Meanwhile Pushpa chances at the boarding house her husband who is on the brink of death. He is blind and delirious having no one to care for him. It is she who cares for him – in a very impersonal way as a maid who works there. But when he breathes his last she behaves like a hindu woman accepting widowhood – breaking her bangles on the banks of the Ganges!
Towards the end both Anand and Nandu manage to find Pushpa and it is Anand who tells Nandu to “take your mother home” !A wonderful scene where you see Nandu and Pushpa seated on a rickshaw going past a procession that is bringing in the idol of Goddess Durga for the nine day puja- very symbolic of a homecoming
While the film Anand has often been stated as being one of Rajesh Khanna’s greatest. I think this movie is by far a better one. The character that he portrays is a fine balance between a person who carries sadness in his heart with a smile on his lips. He is sarcastic and he hates high emotions. There is this famous dialogue in the movie “Pushpa I hate tears”!! (I remember seeing on so many people’s status messages on face book when the news of his death got around.) But it is the same hero who actually wipes off tears and walks away in the last scene after bidding goodbye to his beloved.
But what is so unique about the entire movie is the way it has so beautifully woven together the lives of three individuals – a man, woman and a child into a bond of love that is outside of socially defined relationship. It is very non judgemental of the “fallen woman” explaining very clearly the circumstances that got her to where she was. It also shows the deep conditioning that Indian women have towards marriage and widowhood in that final scene when Pushpa formally becomes a widow after her hsuband’s death – very impersonal and devoid of any emotions. Being his widow was probably as much a dutiful thing for her to as being a wife would have been.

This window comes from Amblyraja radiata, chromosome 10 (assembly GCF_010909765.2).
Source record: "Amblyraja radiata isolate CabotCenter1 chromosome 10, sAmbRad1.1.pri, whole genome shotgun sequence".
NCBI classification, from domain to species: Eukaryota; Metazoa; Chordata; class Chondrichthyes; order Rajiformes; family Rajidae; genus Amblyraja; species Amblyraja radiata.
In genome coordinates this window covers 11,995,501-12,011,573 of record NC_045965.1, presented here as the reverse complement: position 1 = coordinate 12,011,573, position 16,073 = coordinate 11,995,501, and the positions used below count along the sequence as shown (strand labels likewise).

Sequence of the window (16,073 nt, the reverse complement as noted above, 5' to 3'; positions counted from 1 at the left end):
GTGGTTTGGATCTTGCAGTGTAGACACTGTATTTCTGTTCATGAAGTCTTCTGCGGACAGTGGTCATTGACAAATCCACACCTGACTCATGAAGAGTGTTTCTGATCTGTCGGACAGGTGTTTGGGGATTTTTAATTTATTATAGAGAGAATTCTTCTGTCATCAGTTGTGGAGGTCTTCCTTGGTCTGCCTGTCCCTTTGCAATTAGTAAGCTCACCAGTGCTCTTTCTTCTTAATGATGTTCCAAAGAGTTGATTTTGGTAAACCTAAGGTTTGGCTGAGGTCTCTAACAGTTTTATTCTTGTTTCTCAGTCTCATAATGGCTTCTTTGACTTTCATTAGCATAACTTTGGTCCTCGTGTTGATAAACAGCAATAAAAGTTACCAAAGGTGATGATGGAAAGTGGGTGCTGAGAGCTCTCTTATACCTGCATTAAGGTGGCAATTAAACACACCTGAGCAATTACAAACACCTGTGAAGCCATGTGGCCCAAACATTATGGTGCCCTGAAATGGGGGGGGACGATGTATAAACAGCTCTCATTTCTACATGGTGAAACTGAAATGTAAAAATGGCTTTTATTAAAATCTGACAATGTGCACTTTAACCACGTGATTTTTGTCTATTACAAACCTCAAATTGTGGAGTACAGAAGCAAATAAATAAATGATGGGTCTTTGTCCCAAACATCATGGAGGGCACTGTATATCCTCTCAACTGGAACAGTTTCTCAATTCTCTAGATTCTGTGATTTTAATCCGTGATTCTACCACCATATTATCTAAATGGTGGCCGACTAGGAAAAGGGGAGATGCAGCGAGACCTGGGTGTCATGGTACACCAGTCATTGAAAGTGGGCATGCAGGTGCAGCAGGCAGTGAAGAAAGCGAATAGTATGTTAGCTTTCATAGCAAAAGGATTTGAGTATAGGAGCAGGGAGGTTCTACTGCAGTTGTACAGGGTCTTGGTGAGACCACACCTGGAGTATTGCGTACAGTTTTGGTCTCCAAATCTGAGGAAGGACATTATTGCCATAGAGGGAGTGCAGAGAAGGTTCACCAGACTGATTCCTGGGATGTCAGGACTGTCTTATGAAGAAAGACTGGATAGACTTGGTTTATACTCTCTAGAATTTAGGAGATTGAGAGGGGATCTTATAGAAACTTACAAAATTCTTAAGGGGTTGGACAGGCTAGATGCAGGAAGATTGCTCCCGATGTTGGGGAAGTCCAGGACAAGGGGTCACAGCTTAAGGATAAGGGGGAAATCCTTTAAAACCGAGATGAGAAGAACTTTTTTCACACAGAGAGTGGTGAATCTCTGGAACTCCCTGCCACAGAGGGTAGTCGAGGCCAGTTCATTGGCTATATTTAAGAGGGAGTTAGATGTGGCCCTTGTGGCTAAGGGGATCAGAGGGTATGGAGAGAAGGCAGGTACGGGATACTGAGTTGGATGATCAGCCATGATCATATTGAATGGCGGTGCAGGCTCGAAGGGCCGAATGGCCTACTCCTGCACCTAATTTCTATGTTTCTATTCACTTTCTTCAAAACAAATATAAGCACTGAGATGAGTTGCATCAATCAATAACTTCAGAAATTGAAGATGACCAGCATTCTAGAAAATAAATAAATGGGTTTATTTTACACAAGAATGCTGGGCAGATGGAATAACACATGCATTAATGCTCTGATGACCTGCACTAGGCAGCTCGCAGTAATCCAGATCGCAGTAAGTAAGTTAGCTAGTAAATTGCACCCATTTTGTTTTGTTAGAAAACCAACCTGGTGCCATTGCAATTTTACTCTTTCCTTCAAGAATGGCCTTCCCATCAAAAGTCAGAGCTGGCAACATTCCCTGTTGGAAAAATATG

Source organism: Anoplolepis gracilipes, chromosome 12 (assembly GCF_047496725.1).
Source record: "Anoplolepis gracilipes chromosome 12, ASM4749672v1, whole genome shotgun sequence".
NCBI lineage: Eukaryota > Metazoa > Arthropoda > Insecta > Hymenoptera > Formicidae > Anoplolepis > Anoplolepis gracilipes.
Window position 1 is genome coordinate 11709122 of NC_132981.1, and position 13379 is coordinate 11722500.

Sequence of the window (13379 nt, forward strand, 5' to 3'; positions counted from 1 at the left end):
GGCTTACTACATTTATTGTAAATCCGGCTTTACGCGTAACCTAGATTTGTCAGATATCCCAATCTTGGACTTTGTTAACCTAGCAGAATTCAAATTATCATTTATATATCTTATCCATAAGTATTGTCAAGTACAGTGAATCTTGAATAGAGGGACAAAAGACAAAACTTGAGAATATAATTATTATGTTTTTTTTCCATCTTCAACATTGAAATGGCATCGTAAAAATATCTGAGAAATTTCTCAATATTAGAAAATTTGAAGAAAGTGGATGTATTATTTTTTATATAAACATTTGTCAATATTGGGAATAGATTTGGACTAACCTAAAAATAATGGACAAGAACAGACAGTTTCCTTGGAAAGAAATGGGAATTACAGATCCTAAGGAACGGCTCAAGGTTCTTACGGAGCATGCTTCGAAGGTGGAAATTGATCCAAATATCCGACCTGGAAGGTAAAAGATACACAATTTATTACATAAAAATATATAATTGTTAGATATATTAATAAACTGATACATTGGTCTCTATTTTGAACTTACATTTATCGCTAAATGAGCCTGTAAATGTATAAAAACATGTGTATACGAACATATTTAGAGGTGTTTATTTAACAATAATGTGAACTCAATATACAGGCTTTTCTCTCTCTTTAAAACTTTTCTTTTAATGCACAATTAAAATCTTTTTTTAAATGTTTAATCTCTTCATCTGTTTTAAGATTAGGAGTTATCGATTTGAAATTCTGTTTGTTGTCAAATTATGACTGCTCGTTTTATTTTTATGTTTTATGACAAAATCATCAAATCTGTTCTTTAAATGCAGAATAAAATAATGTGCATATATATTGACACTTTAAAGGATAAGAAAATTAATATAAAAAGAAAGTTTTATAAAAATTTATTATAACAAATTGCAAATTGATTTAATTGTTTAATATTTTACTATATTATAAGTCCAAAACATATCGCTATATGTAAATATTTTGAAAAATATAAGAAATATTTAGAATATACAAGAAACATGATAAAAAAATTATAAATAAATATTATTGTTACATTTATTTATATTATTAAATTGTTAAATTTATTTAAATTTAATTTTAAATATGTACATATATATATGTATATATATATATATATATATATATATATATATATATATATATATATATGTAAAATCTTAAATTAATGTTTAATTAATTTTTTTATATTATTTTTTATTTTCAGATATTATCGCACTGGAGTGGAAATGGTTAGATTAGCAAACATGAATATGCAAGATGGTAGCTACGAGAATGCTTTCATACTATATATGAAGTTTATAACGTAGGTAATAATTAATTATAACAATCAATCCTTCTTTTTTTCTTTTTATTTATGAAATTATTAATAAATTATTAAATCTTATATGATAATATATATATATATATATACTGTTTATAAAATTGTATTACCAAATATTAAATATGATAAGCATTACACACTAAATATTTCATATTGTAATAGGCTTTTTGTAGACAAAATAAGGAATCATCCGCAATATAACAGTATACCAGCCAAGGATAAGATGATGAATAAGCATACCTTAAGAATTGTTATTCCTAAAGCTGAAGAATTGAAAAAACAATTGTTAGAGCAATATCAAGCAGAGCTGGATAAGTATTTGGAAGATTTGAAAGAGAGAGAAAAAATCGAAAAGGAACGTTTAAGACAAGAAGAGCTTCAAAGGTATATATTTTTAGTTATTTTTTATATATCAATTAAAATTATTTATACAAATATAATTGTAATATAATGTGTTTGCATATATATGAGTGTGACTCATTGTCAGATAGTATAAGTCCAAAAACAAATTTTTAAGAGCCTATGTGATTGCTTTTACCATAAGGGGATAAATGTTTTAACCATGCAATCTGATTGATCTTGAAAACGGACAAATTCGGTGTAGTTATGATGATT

The film is also a social commentary of the times that it is set in - 1950s/ 60s . There is a lovely song “Kuchh to log Kahenge, Logon ka kaam hai kehna” – roughly translated it means “people always say something – it is their job to do so.”- bringing out the falseness of gossip and so called morality. There is this other wonderful number that celebrates the broken heart “Yeh kya hua, kaise hua” which Anand sings when Pushpa closes her doors to him. And ofcourse who can forget the famous “Chingari koi bhadke, toh sawan usey bujhaey. Sawan jo agan lagaey use kaun bujhaey”- meaning “ If a spark flares into a flame the rain can douse it but when the rain starts a fire who can put it out?”
Sharmila as the heroine has very little by way of dialogues in the entire movie. She conveys more by her silence – all the wonderful dialogues are Rajesh Khanna’s ! The man is not really great by way of acting. However what I think he was very lucky with was the fact he lived and worked during a time when the directors were good and so were the stories and music . The movie’s success can be attributed as much to Shakti Samanta, R.D. Burman and Kishore as to Rajesh. You remove one and the magic goes! I read somewhere that Rajesh Khanna had apparently watched the original Bengali version with Uttam Kumar “Nishipadma” 7-8 times before he agreed to sign this movie. I have not seen the Bengali version but it is on my list of “to watch” films
A movie that never fails to bring tears to my eyes. Although I know that the hero of the movie “hates tears” I could not help them flowing down my cheeks. A foreign lady sitting next to me on the flight actually asked me “Are you alright?”
Air India may give us lousy service but their in-flight movies are definitely good ones! They are also edited well, where you get to see the best parts with the best songs intact!